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12 May, 2021

Universal robot software platform will slash costs

08 April, 2021

A French start-up aiming to make industrial robots simple enough for anyone to use, has announced a software platform that, it claims, will cut the cost of robot programming by a factor of ten. Fuzzy Logic Robotics (FLR) says that its Fuzzy Studio software will allow any factory to automate using robots quickly, simply and cost-effectively, even for complex applications involving tasks such as welding, gluing, grinding, painting and dispensing.

It says that its platform is as intuitive and easy to use as a video game. The software uses the same standard interface for any make of robot, and delivers “industrial-grade” precision and performance for real-time control of the robots.

The software covers all of the steps involved in integrating robot workcells, from pre-project design and commissioning, to real-time production control, inline re-programming and maintenance.

FLR hopes that the platform will accelerate the uptake robots for any user, from large manufacturers to SMEs, systems integrators, and even OEMs.

The company argues that until now, both industrial and collaborative robotics has been too costly for truly flexible production because of the complexity of the software and integration required. Only a few handling applications – such as pick-and-place – have been made truly accessible to non-experts, and thus cost-effective for flexible production.

Most robot and cobot applications need complex, dedicated software tools and brand experts to implement. The tools require significant training and expertise. As a result, says FLR, more than 75% of the TCO (total cost of ownership) of robots in standard mass production applications is devoted to software training and services. In flexible production, this figure can exceed 90% of the TCO and can kill the potential return-on-investment.

Fuzzy Logic Robotics claims that its universal robot programming and control software will make robots easy and cheap enough for anyone to use

FLR contends that its universal platform covers all steps of the robot process intuitively. It:
• allows users to drag-and-drop CAD parts into 3D digital twins, generating complex trajectories automatically, and to deploy these trajectories to production robots in a single click;
• removes the gap between offline simulation and real-time control,
thus cutting downtime and streamlining the robotics workflow;
• reduces the need for robotics expertise through its use of a no-code real-time digital twin technology;
• can swap between any make and model of robot in a couple of clicks to choose the best one for an application, without needing to switch software and redo time-consuming design work; and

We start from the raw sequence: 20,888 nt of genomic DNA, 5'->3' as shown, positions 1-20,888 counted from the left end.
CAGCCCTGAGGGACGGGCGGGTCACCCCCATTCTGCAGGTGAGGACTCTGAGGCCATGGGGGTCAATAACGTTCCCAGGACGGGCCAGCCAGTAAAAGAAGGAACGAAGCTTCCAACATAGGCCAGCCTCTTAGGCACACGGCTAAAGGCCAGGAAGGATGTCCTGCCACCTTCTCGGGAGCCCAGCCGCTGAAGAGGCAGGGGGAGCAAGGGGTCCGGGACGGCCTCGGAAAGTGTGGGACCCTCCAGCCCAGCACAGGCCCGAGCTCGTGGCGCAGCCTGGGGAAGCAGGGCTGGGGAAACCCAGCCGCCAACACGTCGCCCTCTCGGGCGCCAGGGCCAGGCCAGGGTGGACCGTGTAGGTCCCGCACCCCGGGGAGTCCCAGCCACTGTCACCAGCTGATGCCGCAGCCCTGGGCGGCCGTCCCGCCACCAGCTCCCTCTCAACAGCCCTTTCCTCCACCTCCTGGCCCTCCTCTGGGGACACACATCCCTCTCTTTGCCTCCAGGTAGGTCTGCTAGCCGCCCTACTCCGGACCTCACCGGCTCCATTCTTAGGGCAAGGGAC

• allows any size of company to implement complex robotic applications.

Users of the software can:
Pick robots from an extensive library of models, and filter them by specification.
Import CAD and 3D files in more than 40 formats, including Step and Iges, to construct robot systems rapidly.
• Find the right end-of-arm tooling from top manufacturers or import custom-designed tools. The supported tools are plug-and-play compatible.
Create tool trajectories visually, without needing confusing coding or coordinate systems, and then execute them directly on a robot. The trajectories can be modified in real-time, with the changes visible in 3D.
Drag-and-drop 3D CAD objects to generate tool trajectories automatically, avoiding collisions, saving time, enhancing performance, and reinforcing safety.
Create a complete process including trajectories, tools, sensors, and synchronise I/O, without needing to write any code.
Swap any robot with two clicks to find the right one for the job. All trajectories and processes are re-computed automatically, and any incompatibilities can be fixed easily.
Deploy entire applications to production robots with a single click, and bridge the gap between simulation and reality. What you see in the simulation is what you get in reality. You can also monitor and adjust processes directly and in real-time.

Fuzzy Logic Robotics was founded in 2018 by a Franco-American team of robot experts who envisaged a new way of controlling and programming the next generation of robotic applications. It drew on expertise from top robotics research institutes in France.

Thanks to an early client in the audiovisual industry, the founders were able to develop a new paradigm that allows untrained users to interact with, control and program any industrial robot to perform complex applications.

FLR says that its mission is to enable the next revolution in robotic automation “by crushing complexity and transforming the way people interact with and use robots”.

The first release of Fuzzy Studio is being announced during this month’s virtual Hannover Fair.




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